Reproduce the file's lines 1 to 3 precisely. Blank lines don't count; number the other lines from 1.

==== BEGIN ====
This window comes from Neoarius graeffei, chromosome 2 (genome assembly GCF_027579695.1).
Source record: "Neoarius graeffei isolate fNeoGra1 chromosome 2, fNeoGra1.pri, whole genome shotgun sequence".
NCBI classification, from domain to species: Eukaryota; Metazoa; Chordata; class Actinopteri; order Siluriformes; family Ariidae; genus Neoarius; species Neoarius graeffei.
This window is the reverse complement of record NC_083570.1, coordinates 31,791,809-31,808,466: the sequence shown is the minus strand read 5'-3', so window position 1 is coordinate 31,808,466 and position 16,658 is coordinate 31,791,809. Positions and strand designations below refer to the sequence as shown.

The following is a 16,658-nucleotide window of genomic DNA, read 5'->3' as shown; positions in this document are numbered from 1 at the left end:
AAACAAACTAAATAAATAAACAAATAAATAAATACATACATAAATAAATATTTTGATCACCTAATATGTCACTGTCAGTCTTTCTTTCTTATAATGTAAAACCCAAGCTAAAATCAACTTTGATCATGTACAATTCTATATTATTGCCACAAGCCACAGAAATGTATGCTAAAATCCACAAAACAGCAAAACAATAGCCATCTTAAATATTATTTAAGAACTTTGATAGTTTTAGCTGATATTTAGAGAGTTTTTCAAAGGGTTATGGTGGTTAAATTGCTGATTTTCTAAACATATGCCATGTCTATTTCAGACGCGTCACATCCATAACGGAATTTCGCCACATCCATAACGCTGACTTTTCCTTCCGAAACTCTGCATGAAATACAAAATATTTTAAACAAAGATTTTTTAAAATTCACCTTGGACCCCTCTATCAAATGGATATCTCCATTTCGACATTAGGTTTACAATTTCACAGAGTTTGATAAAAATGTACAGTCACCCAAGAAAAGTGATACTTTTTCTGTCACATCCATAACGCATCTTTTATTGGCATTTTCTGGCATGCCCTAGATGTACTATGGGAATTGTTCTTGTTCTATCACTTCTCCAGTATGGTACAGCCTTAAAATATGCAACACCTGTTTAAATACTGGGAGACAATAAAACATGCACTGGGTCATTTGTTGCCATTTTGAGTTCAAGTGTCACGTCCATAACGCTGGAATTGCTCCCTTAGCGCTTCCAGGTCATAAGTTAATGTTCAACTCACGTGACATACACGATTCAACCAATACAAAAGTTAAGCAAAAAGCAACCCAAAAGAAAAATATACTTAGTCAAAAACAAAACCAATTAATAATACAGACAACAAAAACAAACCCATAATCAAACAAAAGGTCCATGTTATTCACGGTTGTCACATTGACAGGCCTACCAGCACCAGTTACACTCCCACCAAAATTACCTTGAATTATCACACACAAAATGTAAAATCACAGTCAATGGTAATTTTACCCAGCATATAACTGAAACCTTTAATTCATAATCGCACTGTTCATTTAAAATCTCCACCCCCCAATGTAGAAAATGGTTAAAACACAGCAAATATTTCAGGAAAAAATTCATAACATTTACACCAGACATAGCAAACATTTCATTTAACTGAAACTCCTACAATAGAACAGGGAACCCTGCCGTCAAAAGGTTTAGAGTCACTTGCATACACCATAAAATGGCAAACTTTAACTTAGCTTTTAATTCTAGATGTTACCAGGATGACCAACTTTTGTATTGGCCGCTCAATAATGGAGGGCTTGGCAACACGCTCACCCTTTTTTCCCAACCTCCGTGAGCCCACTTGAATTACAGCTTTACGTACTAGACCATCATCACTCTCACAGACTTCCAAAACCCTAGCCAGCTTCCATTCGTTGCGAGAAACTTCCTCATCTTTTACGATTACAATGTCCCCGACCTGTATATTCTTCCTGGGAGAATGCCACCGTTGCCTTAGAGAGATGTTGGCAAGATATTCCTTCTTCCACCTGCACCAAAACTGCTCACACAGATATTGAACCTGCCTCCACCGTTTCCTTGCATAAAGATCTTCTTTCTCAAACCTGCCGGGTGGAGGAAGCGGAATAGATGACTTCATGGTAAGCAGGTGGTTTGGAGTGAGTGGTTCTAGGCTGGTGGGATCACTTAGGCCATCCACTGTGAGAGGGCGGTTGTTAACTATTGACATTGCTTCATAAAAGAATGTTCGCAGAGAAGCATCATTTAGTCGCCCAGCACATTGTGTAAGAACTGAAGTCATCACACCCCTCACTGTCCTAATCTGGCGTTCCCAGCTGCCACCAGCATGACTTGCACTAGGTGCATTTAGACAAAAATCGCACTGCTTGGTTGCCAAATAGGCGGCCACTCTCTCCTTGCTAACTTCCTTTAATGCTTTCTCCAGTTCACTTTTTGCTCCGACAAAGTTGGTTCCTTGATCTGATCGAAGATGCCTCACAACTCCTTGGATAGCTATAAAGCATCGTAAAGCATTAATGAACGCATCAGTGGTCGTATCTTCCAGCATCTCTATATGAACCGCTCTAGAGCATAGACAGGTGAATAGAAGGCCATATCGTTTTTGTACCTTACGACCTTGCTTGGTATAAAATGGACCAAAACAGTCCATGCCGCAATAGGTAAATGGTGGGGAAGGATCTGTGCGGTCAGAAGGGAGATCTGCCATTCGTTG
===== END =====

This window comes from Neoarius graeffei, chromosome 2 (genome assembly GCF_027579695.1).
Source record: "Neoarius graeffei isolate fNeoGra1 chromosome 2, fNeoGra1.pri, whole genome shotgun sequence".
NCBI classification, from domain to species: Eukaryota; Metazoa; Chordata; class Actinopteri; order Siluriformes; family Ariidae; genus Neoarius; species Neoarius graeffei.